Thanks to an aluminum body and turbocharged engine, Ford Motor Co.’s (NYSE:F) redesigned F-150 will offer better fuel economy compared to rival gasoline-powered pickup trucks.
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The 2015 F-150 is rated at up to 26 miles per gallon on the highway with a 2.7-liter EcoBoost V6 under the hood, Ford announced Friday. The truck will get 19 mpg in city driving. Combined, drivers can expect to get 22 mpg.
The F-150’s Environmental Protection Agency ratings are slightly better than those for the Chevrolet Silverado, General Motors’ (NYSE:GM) best-selling pickup. A Silverado powered by a 4.3-liter, six-cylinder engine is rated at 24 mpg on the highway and 20 mpg combined.
Ford also beat the Ram 1500 from Fiat Chrysler Automobiles (NYSE:FCAU). The Ram 1500 gets up to 25 mpg on the highway, or 20 mpg combined, with a 3.6-liter V6.
But Ram’s diesel-powered 1500 truck still remains the overall leader. It has a highway rating of 28 mpg, or 23 mpg combined.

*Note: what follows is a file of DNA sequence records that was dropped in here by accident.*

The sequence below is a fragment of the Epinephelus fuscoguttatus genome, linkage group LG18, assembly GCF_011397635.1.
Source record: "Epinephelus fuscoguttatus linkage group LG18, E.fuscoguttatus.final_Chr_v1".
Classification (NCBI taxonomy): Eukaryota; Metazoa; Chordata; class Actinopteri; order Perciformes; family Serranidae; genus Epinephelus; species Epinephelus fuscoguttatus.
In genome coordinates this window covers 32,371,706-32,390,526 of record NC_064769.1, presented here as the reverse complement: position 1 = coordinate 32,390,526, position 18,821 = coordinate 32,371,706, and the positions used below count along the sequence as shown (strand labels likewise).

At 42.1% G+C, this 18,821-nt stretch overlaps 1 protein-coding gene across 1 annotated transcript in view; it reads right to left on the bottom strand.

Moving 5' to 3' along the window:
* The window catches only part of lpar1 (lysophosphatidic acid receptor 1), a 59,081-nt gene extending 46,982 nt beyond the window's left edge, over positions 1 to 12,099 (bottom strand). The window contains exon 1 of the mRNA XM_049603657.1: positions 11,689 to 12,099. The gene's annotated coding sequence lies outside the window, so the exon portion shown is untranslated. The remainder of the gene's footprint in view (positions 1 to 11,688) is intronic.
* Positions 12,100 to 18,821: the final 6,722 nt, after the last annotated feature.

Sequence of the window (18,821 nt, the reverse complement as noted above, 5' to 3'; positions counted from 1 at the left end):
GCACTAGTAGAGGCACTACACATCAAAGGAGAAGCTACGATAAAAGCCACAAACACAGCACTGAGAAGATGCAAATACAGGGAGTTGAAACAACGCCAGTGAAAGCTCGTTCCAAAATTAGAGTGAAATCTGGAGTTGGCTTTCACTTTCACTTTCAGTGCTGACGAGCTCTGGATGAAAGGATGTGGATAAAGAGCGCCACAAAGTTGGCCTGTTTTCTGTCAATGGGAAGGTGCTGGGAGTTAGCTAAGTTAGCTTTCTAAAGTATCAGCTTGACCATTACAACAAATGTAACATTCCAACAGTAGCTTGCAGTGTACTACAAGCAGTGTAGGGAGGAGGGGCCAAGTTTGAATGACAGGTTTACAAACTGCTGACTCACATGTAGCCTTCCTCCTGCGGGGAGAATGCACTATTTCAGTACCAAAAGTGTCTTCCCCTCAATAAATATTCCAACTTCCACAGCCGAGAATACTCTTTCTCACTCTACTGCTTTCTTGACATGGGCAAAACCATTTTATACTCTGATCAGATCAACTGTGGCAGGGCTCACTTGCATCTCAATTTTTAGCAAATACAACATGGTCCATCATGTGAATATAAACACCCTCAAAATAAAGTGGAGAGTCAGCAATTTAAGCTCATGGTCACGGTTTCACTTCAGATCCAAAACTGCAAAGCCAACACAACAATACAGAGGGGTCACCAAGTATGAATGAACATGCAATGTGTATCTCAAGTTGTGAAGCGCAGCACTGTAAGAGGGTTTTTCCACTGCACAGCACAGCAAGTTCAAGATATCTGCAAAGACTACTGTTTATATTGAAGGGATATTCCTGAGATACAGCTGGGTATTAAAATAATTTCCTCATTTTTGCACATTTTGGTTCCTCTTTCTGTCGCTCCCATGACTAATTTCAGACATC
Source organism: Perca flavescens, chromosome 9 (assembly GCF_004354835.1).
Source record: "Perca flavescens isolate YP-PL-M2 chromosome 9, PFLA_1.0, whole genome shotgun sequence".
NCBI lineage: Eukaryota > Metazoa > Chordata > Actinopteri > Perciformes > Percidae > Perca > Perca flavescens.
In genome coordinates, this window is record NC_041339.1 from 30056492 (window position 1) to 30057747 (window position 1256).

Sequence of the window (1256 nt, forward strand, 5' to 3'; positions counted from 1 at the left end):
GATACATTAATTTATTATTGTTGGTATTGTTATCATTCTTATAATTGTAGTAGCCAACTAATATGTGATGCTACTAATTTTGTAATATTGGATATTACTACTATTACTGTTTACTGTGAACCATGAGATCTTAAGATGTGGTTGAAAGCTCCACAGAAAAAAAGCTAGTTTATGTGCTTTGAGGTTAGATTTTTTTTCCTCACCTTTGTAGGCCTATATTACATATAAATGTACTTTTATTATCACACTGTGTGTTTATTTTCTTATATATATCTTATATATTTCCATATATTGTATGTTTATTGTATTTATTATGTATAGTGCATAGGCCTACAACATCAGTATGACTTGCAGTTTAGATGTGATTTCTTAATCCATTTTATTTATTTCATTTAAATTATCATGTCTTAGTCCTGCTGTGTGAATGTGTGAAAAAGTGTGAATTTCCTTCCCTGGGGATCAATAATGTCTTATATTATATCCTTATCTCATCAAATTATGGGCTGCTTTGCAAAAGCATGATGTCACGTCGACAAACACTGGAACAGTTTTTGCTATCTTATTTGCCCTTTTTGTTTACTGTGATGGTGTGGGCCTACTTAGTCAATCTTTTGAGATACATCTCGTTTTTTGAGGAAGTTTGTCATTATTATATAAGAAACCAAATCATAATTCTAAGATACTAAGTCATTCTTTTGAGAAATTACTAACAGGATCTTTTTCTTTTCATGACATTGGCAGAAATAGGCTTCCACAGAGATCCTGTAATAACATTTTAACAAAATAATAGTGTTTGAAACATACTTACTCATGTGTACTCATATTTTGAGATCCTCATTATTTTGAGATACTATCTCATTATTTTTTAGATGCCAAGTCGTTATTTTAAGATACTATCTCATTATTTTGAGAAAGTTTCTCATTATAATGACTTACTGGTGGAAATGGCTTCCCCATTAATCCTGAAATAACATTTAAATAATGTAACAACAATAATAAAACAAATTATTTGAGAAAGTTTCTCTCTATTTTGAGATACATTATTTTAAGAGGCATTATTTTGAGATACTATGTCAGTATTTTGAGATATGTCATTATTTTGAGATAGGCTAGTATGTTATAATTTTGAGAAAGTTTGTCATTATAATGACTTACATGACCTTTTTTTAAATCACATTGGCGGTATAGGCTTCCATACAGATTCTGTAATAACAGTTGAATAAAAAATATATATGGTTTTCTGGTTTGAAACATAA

Ford shares fell into negative territory following the news, trading three cents lower at $15.43.
Industry analysts have been anxiously waiting for Ford to provide fuel economy figures for the new F-150, which is expected to begin arriving in showrooms in December. Ford switched from steel to aluminum, a significant departure for America’s top-selling pickup, in order to cut 700 pounds from the truck.
The Dearborn, Mich.-based automaker also bet on the 2.7-liter EcoBoost, which will be available in the F-150 for the first time. Ford added EcoBoost engines to its F-150 lineup in 2011.
Turbocharged EcoBoost engines boost power while providing better fuel economy than a larger engine. Many automakers have used turbocharged engines, particularly in cars and sport-utility vehicles, to help improve fuel economy.